Neural Networks and Deep Learning

PhD Course, 3 + 3 credits, Autumn 2020.
Instructors: Michael Felsberg (ISY), Marco Kuhlmann (IDA)

This course was last given in Autumn 2020. There are currently no plans to give it again.

Over the past few years, neural networks have enjoyed a major resurgence in machine learning, and today yield state-of-the-art results in various fields. This course provides an introduction to deep neural network models, and surveys some the applications of these models in areas where they have been particularly successful. The course covers feedforward networks, convolutional networks, recurrent and recursive networks, as well as general topics such as input encoding and training techniques. The course also provides acquaintance with some of the software libraries available for building and training deep neural networks.



Gaps in these prerequisites may be filled by teacher-assisted self-study before the start of the course; contact the instructors for details.

Intended learning outcomes

On successful completion of the course you should be able to:


Basics of machine learning (regression, classification, numerical optimisation). Feedforward networks. Loss functions. Back-propagation training. Regularisation. Convolutional networks. Recurrent and recursive networks. Processing sequences and images. Applications of neural networks. Current areas of research.

Course literature

The main book for the course is:

Ian Goodfellow, Yoshua Bengio, and Aaron Courville. Deep Learning. MIT Press, 2016.

Additional reading consists of excerpts from the following books:



The lectures present basic concepts and methods in neural networks and survey applications. Each lecture connects to one or several chapters in the book by Goodfellow, Bengio, and Courville (GBC). The course schedule indicates which chapters you should have read before each lecture.


The labs give you practical experience in implementing, training, and evaluating neural networks using existing software libraries. There are a total of three labs:

To do lab 1 and lab 2, you will be able to use your own computer. There are two options: If you want to use your own software stack, you will need to install the following libraries: Python 3, Jupyter Notebook, NumPy, and PyTorch. We recommend installing this software in a virtual environment using Virtualenv or Anaconda. Please install the software before the start of the course. Alternatively, if you do not want to or are unable to install the necessary software on your own computer, you can also do the labs on Google Colab. To use the service, you will have to create a Google ID (or use an existing ID).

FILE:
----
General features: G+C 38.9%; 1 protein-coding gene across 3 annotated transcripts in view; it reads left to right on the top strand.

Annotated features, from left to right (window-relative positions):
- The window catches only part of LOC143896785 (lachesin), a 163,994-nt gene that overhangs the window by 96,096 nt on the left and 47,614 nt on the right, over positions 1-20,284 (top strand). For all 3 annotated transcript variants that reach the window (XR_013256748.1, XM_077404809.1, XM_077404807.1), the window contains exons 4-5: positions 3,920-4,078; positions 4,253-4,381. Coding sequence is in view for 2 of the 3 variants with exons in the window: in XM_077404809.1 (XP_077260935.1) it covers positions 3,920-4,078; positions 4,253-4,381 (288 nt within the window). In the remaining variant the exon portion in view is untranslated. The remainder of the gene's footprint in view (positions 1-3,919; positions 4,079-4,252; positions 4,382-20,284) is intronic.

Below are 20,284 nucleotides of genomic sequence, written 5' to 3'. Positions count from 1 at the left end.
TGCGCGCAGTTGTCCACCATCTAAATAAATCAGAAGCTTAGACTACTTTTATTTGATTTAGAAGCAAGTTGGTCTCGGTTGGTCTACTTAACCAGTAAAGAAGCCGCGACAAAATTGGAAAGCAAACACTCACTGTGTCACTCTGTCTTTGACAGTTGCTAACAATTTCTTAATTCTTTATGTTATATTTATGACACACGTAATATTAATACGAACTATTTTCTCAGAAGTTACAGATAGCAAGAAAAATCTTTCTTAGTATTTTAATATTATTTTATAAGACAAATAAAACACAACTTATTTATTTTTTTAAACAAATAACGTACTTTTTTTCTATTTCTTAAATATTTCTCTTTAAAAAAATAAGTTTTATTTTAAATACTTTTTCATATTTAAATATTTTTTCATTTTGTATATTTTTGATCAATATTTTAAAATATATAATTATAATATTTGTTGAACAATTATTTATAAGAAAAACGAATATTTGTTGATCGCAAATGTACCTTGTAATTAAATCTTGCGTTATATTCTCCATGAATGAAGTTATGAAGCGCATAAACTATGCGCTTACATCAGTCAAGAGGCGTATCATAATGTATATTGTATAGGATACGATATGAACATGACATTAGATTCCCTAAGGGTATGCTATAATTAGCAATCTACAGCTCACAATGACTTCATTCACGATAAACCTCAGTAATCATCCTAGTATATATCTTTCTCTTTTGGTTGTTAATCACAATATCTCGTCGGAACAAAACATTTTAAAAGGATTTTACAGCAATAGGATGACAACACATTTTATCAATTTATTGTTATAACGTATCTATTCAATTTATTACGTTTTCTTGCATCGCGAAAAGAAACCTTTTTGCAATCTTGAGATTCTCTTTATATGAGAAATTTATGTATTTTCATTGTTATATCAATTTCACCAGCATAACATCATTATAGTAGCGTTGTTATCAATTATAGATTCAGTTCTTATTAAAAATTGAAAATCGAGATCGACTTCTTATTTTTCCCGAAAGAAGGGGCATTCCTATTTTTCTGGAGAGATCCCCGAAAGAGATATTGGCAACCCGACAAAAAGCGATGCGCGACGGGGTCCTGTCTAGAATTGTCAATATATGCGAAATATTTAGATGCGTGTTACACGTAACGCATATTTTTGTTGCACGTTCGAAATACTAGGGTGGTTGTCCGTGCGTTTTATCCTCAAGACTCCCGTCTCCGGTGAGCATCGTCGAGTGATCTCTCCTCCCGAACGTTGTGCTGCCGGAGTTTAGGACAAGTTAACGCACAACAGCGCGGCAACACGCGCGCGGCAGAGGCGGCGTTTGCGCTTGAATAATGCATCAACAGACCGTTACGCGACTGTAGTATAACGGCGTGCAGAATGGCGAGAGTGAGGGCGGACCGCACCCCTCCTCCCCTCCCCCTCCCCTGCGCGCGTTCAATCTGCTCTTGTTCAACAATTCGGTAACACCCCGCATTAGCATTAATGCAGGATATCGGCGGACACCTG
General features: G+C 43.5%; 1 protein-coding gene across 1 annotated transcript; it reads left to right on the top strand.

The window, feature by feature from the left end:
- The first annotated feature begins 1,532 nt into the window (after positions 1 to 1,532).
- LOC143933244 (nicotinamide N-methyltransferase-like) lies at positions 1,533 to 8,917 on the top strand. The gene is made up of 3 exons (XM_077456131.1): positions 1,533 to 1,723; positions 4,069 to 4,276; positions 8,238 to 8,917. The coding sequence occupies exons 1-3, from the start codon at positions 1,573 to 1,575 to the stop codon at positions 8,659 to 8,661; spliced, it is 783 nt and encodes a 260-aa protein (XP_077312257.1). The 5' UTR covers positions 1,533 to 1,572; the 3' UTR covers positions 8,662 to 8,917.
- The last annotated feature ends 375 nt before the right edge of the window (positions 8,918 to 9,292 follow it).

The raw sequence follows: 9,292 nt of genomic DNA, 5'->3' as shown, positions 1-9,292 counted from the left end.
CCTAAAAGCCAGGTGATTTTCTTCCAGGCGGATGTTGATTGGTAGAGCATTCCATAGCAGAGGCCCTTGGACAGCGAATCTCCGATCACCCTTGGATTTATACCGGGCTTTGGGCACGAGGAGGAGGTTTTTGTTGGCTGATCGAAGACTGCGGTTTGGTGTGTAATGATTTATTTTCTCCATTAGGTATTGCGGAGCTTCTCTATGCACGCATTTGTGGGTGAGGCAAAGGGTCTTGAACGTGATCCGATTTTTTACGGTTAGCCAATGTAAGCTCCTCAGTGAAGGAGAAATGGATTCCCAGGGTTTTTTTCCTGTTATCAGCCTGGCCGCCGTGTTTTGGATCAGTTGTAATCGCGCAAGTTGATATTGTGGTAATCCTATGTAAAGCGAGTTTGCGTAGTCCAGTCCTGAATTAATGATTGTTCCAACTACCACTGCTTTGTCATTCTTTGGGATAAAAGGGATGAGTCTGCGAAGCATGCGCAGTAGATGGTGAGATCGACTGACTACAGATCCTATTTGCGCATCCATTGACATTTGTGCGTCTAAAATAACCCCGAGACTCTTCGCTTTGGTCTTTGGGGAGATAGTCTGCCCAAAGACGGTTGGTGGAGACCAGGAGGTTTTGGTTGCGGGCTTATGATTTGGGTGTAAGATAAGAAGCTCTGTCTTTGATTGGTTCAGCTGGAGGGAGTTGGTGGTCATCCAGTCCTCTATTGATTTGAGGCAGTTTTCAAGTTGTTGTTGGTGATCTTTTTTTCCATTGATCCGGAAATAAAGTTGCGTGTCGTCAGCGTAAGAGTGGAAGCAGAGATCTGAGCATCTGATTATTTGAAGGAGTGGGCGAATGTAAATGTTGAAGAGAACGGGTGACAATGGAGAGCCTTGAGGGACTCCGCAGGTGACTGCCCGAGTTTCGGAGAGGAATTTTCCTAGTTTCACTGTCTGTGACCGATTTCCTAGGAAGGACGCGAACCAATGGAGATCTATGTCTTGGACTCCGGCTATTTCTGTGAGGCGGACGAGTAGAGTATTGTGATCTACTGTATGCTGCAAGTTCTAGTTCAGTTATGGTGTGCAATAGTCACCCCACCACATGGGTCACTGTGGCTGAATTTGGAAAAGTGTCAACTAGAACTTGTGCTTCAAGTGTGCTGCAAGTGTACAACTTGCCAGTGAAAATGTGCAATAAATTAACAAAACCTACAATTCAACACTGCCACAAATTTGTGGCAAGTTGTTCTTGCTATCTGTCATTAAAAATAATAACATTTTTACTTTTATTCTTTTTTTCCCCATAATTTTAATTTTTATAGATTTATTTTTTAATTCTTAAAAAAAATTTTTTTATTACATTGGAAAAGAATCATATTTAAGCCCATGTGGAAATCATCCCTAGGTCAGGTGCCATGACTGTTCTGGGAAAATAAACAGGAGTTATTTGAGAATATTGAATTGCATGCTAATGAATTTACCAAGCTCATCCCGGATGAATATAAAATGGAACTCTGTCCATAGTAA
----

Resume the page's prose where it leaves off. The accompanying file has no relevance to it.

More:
Lab 3 needs to be done using dedicated computers on campus.

Individual project

The second (optional) part of the course is an individual project that you formulate together with your PhD supervisor. We anticipate the typical project to be one where you apply neural networks to a concrete problem related to your thesis work. To be acceptable for the course, the project must contain a substantial amount of machine learning; in case of doubt about this, your supervisor is welcome to consult with us (the instructors).

Here is the process for the individual project:

To present your results, you must register for a seminar slot by sending an email to Marco. The email should contain:

The deadline for the registration of seminar slots is 8 December.


The examination for the course consists of two parts:

Based on whether or not you choose to do the project, you will get either 6 credits or 3 credits for this course.

Dates relevant to the examination:

Lab assignments submitted after the first due date will be graded after the deadline for late submissions in January.

To meet a due date or deadline, it suffices to submit the assignment before 08:00 the first working day after that date.


The lectures, lab sessions, and seminars take place in the B-building and the E-building at Campus Valla remotely via Zoom.

The lectures from the 2019 session have been videotaped, and are available via this link (requires login with LiU-ID).

DayBefore sessionSession
20/10 13:15–15 Read GBC, chapters 1–5 Lecture 0: Machine Learning Basics.
Location: Zoom (passcode sent via e-mail)
3/11 8:15–10 Read GBC, chapters 6–8 Lecture 1: Deep Feedforward Networks.
Location: Zoom (same passcode as for lecture 0)
5/11 13:15–17 Read instructions for lab 1 Lab session 1.
Location: Scheduled video calls
10/11 8:15–10 Read GBC, chapter 10 Lecture 2: Recurrent Neural Networks.
Location: Zoom (same passcode as for lecture 0)
12/11 13:15–17 Read instructions for lab 2 Lab session 2.
Location: Scheduled video calls
17/11 8:15–10 Skim Goldberg Lecture 3: Applications in NLP.
Location: Zoom (same passcode as for lecture 0)
26/11 8:15–10 Watch the video;
read GBC, chapter 9
Lecture 4: Convolutional Networks (slides, video).
QA session in Michael’s Zoom room (URL sent via mail)
1/12 8:15–10 Watch the video Lecture 5: Applications in Computer Vision (slides, video).
QA session in Michael’s Zoom room (URL sent via mail)
3/12 13:15–17 Read instructions for lab 3 Lab session 3 (group 1).
Location: tba
8/12 8:15–10 Watch the video Lecture 6: Adversarial Learning (slides, video).
QA session in Michael’s Zoom room (URL sent via mail)
11/1–15/1 Seminars; details tba
14/1 13:15–16:15 Seminar sessions.
Location: Zoom